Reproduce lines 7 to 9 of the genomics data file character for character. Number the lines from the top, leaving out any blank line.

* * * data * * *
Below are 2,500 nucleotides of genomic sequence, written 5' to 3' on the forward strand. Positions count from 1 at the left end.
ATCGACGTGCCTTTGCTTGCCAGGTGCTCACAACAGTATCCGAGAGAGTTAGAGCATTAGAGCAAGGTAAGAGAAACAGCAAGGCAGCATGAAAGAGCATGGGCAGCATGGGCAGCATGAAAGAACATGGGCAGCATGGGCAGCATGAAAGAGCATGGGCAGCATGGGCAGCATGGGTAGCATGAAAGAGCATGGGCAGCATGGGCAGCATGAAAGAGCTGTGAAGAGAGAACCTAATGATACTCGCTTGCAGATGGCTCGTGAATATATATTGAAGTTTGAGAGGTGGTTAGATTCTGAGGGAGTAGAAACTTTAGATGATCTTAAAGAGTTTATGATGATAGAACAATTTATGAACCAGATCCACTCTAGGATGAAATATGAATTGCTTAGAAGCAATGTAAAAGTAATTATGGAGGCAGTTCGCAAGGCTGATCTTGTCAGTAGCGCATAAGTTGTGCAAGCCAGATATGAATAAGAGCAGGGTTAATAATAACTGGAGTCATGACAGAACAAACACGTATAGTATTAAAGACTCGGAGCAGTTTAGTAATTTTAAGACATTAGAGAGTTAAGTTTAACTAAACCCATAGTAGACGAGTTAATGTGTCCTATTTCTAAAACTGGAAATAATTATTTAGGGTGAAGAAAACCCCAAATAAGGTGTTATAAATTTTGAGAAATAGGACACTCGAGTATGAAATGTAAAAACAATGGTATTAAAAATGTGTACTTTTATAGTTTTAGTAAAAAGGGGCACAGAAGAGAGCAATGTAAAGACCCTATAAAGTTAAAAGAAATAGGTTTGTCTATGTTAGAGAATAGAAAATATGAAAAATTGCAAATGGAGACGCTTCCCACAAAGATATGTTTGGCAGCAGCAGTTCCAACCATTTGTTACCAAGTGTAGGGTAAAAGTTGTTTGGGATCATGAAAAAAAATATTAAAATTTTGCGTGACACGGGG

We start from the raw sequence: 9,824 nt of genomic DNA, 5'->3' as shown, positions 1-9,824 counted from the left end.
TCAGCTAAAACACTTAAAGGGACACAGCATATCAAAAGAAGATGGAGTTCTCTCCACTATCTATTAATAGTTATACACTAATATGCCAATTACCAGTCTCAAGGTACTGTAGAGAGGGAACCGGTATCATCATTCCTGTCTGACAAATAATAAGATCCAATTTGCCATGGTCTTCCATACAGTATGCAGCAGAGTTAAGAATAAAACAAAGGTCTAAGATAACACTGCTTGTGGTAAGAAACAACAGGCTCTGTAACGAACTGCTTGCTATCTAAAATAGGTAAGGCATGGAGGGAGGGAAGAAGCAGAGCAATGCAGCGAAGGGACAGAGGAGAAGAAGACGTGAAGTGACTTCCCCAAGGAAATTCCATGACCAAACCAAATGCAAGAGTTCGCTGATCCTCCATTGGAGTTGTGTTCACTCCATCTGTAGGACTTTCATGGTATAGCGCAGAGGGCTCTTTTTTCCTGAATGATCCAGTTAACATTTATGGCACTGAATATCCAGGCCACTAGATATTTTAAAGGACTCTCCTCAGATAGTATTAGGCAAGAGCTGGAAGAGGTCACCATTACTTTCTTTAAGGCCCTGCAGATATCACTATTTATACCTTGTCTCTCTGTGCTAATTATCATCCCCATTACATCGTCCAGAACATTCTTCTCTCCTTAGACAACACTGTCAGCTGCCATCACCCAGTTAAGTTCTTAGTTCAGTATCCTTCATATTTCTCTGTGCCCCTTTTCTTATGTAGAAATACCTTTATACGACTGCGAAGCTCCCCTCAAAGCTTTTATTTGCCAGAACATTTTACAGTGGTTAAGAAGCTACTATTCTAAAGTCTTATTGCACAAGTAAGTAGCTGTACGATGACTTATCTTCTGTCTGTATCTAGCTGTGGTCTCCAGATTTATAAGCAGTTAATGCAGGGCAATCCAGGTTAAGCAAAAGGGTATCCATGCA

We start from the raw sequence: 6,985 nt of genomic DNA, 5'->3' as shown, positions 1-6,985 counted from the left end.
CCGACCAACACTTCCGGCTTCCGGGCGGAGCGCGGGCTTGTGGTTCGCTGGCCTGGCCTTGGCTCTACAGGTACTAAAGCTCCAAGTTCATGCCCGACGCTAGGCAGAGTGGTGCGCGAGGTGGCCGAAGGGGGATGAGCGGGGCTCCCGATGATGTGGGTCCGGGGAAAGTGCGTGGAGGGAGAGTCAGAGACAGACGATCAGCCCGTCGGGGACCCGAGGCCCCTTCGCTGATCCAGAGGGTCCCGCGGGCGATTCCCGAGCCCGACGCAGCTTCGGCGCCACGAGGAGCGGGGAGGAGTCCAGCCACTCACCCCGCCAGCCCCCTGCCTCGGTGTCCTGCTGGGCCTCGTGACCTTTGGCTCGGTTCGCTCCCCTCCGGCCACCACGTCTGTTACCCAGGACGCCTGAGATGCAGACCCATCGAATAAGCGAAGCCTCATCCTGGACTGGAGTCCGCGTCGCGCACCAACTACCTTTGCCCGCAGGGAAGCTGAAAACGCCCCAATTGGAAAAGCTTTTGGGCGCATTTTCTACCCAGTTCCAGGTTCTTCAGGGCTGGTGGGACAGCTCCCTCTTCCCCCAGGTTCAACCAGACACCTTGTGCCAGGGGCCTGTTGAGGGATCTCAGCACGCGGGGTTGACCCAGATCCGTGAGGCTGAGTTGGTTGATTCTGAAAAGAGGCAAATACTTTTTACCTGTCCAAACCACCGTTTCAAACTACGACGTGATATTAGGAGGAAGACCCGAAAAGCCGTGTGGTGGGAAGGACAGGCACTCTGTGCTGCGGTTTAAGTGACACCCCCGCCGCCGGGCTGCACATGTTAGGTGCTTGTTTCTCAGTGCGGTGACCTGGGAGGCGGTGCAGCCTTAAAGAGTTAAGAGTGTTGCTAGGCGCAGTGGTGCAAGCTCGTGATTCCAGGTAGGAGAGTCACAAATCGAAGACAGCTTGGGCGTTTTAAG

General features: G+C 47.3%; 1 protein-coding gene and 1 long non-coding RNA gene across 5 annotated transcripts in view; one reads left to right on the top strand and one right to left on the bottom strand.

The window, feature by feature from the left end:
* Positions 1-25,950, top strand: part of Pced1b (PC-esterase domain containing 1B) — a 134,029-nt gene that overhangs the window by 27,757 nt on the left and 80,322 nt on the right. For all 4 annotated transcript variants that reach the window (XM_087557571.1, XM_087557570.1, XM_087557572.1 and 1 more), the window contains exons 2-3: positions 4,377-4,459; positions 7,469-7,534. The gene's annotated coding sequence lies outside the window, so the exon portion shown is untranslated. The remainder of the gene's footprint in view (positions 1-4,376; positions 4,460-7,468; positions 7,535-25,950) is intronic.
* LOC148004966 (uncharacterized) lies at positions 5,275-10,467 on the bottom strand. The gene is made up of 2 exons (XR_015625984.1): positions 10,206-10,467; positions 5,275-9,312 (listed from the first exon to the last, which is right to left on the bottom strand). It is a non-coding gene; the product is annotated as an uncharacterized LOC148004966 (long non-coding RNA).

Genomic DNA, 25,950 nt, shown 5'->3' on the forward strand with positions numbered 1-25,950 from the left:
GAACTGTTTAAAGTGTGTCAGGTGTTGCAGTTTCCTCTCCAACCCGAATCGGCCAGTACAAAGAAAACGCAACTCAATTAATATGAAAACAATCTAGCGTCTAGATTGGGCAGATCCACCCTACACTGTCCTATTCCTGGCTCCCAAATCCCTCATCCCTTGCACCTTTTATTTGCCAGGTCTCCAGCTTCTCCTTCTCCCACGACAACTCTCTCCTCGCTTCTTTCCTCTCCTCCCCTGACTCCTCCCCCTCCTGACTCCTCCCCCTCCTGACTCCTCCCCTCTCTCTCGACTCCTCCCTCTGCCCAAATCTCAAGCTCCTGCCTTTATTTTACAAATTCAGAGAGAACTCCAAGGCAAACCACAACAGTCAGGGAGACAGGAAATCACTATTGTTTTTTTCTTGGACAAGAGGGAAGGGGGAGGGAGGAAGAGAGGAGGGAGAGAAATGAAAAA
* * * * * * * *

General features: G+C 47.3%; 1 protein-coding gene and 1 long non-coding RNA gene across 5 annotated transcripts in view; one reads left to right on the top strand and one right to left on the bottom strand.

The window, feature by feature from the left end:
* Positions 1-25,950, top strand: part of Pced1b (PC-esterase domain containing 1B) — a 134,029-nt gene that overhangs the window by 27,757 nt on the left and 80,322 nt on the right. For all 4 annotated transcript variants that reach the window (XM_087557571.1, XM_087557570.1, XM_087557572.1 and 1 more), the window contains exons 2-3: positions 4,377-4,459; positions 7,469-7,534. The gene's annotated coding sequence lies outside the window, so the exon portion shown is untranslated. The remainder of the gene's footprint in view (positions 1-4,376; positions 4,460-7,468; positions 7,535-25,950) is intronic.